artpc_specs4.jpgAt the end of the day, Intel’s Skylake-based quad-core Core i7 processor delivered workstation-like power at a much lower price than the Xeon-equipped Mac Pro. Home users looking to replicate Apple’s cylindrical aesthetics in a desktop form factor will find a lot of performance with Samsung’s ArtPC Pulse at a much more palatable price.

In my daily use, I found that shutdown, sleep, hibernation and resume times were speedy. I didn’t experience any lags with day-to-day Windows 10 tasks, and the unit is capable of handling playing multiple windows of videos on Samsung’s 4K display without any glitches.

As a laptop user, I found the hardest thing to adjust to when I migrated to the ArtPC Pulse is fan noise. Given its sculpted design that’s meant to be showcased, you’ll want to place the ArtPC pulse on your desk closer to you, whereas most desktops are hidden or placed further away from the user. Given that the fan remains on most of the time, and spins faster and louder with more processor or graphics-intensive workloads, I found the ambient fan noise to be distracting.

However, when using the ArtPC as an entertainment PC in the living room, I wasn’t bothered by the fan noise given that sound from the TV is loud enough to muffle noise generated from the fans, and the unit is located at a farther distance from my ears.

Even though the ArtPC comes with a single USB Type-C port, I would have loved to see Thunderbolt 3 support as well to make the unit more futureproof. At this time, given the limited amount of Thunderbolt 3 accessories, it’s not the worst omission, but it does knock down the potential longevity of the PC.


artpc_accessories1.jpgThe ArtPC Pulse ships with a wireless keyboard and mouse, along with a wireless adapter dongle that’s pre-installed in one of the USB Type-A ports out of the box. The keyboard comes with dedicated navigation keys to page through documents, but doesn’t include a number pad. It includes function keys for volume controls, access to Windows 10 functions (Settings, Cortana), media playback keys and a dedicated sleep button.

The keyboard is designed with black keys in an island-styled configuration. The deck is the same dark grey hue as the ArtPC’s finish, and there is a chrome strip at the top emblazoned with a discrete Samsung logo in white to give the accessory a more premium feel. Given Samsung’s aim at the upscale market with the ArtPC Pulse, I wish the keyboard was finished with a metal deck, rather than plastic, and the inclusion of backlighting would’ve made the accessory feel more integrated with the rest of the PC design, given it comes with an ambient LED lighting system.

artpc_accessories2.jpgEven though the keyboard is spacious with full-sized keys, large keycaps and good spacing between each key, I find myself making more typos with it than on the keyboards of my notebooks. I’m not sure if it’s because the ArtPC requires more force with stiffer key actuation when typing, or if the keys don’t have even actuation, resulting in the occasional missed keystroke. Luckily, there is an easy fix to this problem— use your own keyboard.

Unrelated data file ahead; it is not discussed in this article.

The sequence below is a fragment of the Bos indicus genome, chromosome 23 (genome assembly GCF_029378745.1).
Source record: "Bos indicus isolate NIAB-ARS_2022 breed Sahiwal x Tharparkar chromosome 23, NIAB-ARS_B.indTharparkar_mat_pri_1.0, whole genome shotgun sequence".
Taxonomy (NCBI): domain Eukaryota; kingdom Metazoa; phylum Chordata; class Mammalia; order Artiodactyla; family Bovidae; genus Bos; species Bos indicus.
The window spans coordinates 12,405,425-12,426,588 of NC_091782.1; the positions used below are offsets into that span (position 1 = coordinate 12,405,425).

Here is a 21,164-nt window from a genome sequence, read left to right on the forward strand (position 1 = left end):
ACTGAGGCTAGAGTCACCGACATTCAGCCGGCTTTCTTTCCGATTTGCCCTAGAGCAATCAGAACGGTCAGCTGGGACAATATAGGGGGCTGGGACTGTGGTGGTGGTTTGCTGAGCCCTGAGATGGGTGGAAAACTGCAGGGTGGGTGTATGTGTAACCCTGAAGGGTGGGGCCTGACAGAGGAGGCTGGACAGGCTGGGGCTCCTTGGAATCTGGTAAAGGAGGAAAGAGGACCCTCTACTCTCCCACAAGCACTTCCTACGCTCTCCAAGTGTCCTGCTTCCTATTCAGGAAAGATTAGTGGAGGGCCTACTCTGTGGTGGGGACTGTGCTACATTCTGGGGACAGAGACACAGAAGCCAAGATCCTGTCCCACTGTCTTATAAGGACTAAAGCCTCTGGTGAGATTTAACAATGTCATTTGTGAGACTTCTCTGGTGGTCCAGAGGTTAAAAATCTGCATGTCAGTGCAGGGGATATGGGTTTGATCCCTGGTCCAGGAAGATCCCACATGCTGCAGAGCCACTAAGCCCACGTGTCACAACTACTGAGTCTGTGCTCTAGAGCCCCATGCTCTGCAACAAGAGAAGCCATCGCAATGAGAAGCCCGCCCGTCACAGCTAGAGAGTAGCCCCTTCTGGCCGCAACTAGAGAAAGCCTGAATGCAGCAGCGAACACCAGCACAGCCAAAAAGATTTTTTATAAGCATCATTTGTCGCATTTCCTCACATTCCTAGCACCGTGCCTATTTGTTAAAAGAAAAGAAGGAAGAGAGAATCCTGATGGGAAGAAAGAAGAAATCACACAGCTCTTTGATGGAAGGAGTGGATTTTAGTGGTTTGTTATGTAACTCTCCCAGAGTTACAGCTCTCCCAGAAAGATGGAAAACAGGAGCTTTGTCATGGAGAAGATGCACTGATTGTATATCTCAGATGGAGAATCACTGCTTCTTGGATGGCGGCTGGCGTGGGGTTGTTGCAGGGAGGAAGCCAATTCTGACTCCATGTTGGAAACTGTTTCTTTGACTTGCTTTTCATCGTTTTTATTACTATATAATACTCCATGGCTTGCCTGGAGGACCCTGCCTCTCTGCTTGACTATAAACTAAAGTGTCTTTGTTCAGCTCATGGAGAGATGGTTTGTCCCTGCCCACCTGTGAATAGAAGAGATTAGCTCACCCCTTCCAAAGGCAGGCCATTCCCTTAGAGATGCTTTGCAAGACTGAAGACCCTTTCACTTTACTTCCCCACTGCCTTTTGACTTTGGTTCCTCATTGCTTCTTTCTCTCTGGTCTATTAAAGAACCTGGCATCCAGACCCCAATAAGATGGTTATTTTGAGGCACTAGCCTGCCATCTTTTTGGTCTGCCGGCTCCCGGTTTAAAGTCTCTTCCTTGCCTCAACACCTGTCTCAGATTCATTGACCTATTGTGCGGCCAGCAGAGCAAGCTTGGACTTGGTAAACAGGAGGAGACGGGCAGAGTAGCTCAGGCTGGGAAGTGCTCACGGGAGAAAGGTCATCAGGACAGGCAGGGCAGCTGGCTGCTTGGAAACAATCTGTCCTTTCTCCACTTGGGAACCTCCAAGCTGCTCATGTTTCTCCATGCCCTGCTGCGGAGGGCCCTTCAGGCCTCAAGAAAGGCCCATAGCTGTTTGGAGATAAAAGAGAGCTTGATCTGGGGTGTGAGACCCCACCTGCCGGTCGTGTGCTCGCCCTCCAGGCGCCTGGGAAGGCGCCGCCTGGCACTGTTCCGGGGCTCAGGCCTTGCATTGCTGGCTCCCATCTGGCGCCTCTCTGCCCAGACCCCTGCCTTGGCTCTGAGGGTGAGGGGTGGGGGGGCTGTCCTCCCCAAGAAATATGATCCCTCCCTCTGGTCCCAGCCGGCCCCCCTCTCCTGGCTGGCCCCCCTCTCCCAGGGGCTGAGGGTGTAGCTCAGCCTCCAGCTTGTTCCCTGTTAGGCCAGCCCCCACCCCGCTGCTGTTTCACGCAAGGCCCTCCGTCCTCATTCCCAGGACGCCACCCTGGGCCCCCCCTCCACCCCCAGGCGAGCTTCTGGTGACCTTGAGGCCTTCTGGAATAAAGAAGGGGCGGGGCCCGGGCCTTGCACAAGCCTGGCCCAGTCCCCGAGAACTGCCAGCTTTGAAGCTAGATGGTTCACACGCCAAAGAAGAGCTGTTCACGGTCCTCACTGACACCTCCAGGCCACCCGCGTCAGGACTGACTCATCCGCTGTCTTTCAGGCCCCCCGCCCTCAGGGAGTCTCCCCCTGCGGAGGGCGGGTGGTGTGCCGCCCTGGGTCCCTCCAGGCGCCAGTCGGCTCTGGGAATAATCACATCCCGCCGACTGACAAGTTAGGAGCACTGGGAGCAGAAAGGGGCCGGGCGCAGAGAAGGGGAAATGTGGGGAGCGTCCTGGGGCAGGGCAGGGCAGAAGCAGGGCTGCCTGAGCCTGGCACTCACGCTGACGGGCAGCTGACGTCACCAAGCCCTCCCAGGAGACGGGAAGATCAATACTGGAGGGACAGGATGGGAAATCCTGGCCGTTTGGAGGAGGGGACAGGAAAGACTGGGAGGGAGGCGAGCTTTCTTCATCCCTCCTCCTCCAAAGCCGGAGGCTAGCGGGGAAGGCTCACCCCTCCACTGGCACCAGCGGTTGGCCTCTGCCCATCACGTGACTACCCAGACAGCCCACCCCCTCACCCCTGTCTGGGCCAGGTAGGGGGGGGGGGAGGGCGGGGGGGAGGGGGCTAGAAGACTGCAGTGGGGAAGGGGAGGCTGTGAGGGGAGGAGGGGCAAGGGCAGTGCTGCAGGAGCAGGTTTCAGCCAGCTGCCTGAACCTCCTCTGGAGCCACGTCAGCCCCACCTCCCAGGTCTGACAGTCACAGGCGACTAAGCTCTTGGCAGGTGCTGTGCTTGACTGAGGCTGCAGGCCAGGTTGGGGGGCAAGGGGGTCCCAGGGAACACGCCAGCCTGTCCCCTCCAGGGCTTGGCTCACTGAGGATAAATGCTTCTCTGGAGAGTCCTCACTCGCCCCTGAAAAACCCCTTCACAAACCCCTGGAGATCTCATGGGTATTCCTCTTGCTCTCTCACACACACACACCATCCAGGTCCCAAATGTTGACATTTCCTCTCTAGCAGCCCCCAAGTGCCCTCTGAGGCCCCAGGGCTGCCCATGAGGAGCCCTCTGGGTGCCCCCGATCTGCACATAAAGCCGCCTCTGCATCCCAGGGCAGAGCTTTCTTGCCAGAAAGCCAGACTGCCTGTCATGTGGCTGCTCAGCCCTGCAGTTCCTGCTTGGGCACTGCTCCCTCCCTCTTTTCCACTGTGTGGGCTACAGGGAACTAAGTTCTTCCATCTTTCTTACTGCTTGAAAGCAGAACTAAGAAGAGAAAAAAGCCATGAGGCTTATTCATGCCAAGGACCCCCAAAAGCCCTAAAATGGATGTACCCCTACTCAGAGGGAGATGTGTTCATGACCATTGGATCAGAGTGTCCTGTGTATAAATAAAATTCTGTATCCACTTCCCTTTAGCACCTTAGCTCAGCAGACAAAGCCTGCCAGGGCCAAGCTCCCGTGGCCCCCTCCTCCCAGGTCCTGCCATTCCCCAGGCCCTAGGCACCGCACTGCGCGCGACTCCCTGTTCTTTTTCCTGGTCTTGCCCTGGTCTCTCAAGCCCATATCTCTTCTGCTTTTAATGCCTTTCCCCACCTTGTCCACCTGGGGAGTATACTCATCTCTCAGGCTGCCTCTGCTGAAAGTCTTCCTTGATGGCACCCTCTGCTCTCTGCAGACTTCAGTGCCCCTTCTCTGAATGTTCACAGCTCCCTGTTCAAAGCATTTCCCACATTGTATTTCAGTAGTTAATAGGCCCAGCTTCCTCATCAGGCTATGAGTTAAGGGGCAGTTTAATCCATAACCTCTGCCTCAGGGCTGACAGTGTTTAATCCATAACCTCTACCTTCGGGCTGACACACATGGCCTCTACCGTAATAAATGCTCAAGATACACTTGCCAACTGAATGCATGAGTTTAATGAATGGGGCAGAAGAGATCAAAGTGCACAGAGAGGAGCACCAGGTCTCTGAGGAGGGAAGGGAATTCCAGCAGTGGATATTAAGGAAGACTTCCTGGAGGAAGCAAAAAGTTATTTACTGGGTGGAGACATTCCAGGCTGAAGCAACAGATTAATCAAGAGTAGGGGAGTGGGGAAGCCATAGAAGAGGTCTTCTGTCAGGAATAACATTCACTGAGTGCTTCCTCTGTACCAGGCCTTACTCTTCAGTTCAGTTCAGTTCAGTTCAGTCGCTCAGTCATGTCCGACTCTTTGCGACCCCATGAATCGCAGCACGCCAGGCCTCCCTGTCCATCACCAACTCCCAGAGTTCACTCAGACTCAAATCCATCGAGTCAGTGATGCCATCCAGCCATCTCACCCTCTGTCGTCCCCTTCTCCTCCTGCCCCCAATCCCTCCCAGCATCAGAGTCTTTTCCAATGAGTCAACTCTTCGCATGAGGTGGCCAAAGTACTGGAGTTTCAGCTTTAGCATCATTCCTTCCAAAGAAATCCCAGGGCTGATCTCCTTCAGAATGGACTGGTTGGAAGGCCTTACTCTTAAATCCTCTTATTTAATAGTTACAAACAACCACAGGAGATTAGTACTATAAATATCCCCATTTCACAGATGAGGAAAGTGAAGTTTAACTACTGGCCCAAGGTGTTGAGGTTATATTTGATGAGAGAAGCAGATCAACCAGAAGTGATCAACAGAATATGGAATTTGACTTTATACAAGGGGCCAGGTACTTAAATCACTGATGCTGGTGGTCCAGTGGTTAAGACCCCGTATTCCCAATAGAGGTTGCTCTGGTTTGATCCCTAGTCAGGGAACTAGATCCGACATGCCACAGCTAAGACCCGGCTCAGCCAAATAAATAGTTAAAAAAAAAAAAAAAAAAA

My biggest gripe with the bundled keyboard is the proximity of the sleep key to the backspace key. The location makes it easy to accidentally put the system to sleep when you intended to just delete a character while typing.

The mouse, like the keyboard, could have benefited from more design attention, but it is comfortable and responsive. It comes with nice ergonomic contouring, two key buttons and a center scroll wheel.


artpc_verdict.jpgMarketed as a consumer PC, the ArtPC Pulse packs enviable performance that makes it a worthy alternative to Apple’s workstation-class Mac Pro. Sporting newer Intel processors, the ArtPC Pulse can give the Mac Pro a run for its money on the processing side, and the inclusion of discrete AMD Radeon RX 460 graphics makes it ready for VR applications.

With ongoing discounts of $100, the price of the entry level configuration drops to just $1,099, making it almost $2,000 less than Apple’s base Mac Pro configuration. Best of all, the ArtPC Pulse will surprise you with a number of features, like a soft glowing circular LED ring and robust Harmon Kardon speakers in a modular design.

Without more options for expandable plates for ArtPC aside from the 1TB hard drive, it’s hard to see its modularity as anything more than a gimmick right now. I hope Samsung opens up its modular system for further expansion in the future. Perhaps, if you don’t need the speakers up top, for example, you can replace that with a wireless charging plate to recharge your cell phone. Or, you can add a productivity plate to give you access to even more ports on the ArtPC, which would make it more equipped as a workstation replacement in a design studio.

In spite of its consumer-centric approach, there is still plenty to love about the ArtPC. It comes in a sleek, metal-clad design that’s futuristic and modern with enough touches, like the glowing light, to make it welcoming rather than cold, and you’ll get a lot of computer for your money. If you want an elegant, compact desktop that delivers on good looks and performance, the ArtPC Pulse should be on your short list.